Follow Up By: Kris K - Wednesday, Apr 20, 2022 at 07:55

Wednesday, Apr 20, 2022 at 07:55
Thanks all, Ive got my head around it now :)

0
FollowupID: 919347

Reply By: Peter_n_Margaret - Tuesday, Apr 19, 2022 at 16:08

Tuesday, Apr 19, 2022 at 16:08
"The further south u in Aust. you are and the closer to winter u are the less charge u get ."
Not necessarily........
1. Further south is cooler and panel efficiency is higher.
2. Further south the day is longer.
In fact, the most difficult area to maintain full charge is in the tropics because the fridge loads are much higher and if it also rains or there is cloud cover there is a double whammy.
Winter down south can be a challenging issue. Have the alternator capable of charging the batteries.
Solution? Install as much solar as will fit. It is cheap and apart from weight, there is no down side.

We have toured well north of the arctic circle in Norway. Maintaining batteries via solar was never a concern. Cool, low loads and 24hour sun. We were still getting a dribble of power at midnight.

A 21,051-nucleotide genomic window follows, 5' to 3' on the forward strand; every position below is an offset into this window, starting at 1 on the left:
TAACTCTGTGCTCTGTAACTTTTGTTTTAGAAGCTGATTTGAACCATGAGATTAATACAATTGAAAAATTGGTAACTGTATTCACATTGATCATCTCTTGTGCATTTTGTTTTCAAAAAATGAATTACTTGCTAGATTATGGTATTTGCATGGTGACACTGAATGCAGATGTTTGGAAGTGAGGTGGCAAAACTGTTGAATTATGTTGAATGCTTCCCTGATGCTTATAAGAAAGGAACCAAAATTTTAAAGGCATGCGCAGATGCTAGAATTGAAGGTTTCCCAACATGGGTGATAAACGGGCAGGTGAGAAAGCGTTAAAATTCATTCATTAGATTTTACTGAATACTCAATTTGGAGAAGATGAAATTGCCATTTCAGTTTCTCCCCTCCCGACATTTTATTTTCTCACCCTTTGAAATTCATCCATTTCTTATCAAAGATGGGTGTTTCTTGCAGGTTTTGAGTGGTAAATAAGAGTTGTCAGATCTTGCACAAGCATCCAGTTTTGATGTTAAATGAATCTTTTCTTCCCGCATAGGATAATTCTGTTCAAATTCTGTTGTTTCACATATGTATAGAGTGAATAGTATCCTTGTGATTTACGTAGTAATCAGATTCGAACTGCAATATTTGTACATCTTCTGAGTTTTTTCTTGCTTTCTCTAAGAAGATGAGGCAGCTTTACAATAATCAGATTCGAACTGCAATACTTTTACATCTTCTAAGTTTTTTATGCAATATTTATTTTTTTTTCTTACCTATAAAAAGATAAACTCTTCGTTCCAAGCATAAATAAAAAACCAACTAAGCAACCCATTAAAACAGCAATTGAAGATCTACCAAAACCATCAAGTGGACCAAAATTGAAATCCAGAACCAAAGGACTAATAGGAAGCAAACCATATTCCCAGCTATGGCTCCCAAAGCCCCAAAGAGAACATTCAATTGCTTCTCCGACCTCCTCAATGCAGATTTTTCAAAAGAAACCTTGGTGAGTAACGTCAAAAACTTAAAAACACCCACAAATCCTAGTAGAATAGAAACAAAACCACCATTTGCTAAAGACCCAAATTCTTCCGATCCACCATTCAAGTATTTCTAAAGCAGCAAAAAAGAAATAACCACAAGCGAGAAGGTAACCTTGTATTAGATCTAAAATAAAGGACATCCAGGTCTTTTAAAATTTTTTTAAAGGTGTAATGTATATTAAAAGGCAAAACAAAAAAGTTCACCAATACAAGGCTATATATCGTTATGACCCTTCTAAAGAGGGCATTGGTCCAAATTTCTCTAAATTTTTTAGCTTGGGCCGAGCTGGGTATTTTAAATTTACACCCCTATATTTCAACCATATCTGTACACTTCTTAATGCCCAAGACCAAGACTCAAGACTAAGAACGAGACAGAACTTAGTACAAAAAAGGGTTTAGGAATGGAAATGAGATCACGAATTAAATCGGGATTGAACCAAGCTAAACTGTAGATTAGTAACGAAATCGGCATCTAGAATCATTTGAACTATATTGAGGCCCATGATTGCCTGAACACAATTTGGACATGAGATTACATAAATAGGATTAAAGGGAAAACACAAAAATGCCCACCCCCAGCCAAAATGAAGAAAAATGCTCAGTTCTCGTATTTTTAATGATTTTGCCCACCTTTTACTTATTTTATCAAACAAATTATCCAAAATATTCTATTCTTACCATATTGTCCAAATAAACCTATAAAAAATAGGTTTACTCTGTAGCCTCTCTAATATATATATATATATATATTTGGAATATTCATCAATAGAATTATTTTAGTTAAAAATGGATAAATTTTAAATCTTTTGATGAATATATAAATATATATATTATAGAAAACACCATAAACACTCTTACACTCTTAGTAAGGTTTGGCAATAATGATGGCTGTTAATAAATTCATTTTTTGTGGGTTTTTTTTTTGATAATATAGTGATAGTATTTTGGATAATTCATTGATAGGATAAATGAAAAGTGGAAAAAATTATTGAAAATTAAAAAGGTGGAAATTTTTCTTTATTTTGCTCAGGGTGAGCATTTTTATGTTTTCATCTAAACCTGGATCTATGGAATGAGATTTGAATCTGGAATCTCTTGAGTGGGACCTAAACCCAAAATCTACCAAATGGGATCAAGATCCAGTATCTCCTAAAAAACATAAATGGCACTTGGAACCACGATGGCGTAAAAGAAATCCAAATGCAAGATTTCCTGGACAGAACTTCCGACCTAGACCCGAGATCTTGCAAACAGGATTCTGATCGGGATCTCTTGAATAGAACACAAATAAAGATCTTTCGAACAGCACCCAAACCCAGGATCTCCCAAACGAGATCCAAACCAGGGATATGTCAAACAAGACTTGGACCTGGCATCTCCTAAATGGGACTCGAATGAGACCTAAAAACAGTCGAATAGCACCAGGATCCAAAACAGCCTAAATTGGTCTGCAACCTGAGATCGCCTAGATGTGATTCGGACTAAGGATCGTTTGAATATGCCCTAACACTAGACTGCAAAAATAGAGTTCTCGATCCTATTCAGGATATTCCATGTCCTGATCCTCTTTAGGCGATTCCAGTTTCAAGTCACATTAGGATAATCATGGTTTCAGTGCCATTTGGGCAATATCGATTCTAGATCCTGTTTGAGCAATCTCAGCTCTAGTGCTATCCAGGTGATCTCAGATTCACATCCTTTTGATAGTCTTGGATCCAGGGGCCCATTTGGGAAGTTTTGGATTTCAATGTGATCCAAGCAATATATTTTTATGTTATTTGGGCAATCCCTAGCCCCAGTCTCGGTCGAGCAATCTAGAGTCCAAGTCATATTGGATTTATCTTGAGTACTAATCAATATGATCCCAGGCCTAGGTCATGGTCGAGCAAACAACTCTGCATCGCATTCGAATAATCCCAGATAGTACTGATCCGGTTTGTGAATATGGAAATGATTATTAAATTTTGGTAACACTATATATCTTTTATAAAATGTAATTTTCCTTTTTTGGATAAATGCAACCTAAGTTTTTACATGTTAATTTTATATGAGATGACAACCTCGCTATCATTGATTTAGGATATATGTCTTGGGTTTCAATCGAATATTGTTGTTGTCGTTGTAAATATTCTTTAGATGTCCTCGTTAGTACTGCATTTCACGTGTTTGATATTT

Cheers,
Peter
OKA196 motorhome
AnswerID: 640260

Follow Up By: 1392 - Friday, Apr 29, 2022 at 18:09

Friday, Apr 29, 2022 at 18:09
Further south, the day is longer? Not sure about that. 6am to 6pm is still 12 hours wherever you are, but that doesn't guarantee the sun will, be shining at the South pole mid winter.
The further south you are means the incident angle of the sun to a flat panel increases, thereby decreasing the intensity of solar radiation falling on the surface area of the panel. That definitely equates to reduced solar panel output current. Best PV performance in terms of solar radiation is when the panel is at right angles to the sun. This is not possible with flat fixed installation though.
Mounting onto the roof of a vehicle is best done on roof racks or similar means to allow a decent air flow beneath the panel for cooling - North or South.
0
FollowupID: 919454

Reply By: Member - peter_mcc - Thursday, Apr 21, 2022 at 10:37

Thursday, Apr 21, 2022 at 10:37
It's come up in threads recently but no matter how what you end up doing please make sure that the panels are securely mounted to the roof. If they fly off at highway speeds you could easily kill following motorists (either because a solar panel flew through their windscreen or because they swerved to avoid it and crashed).

Lifetime Member
My Profile  Send Message

AnswerID: 640273

Sponsored Links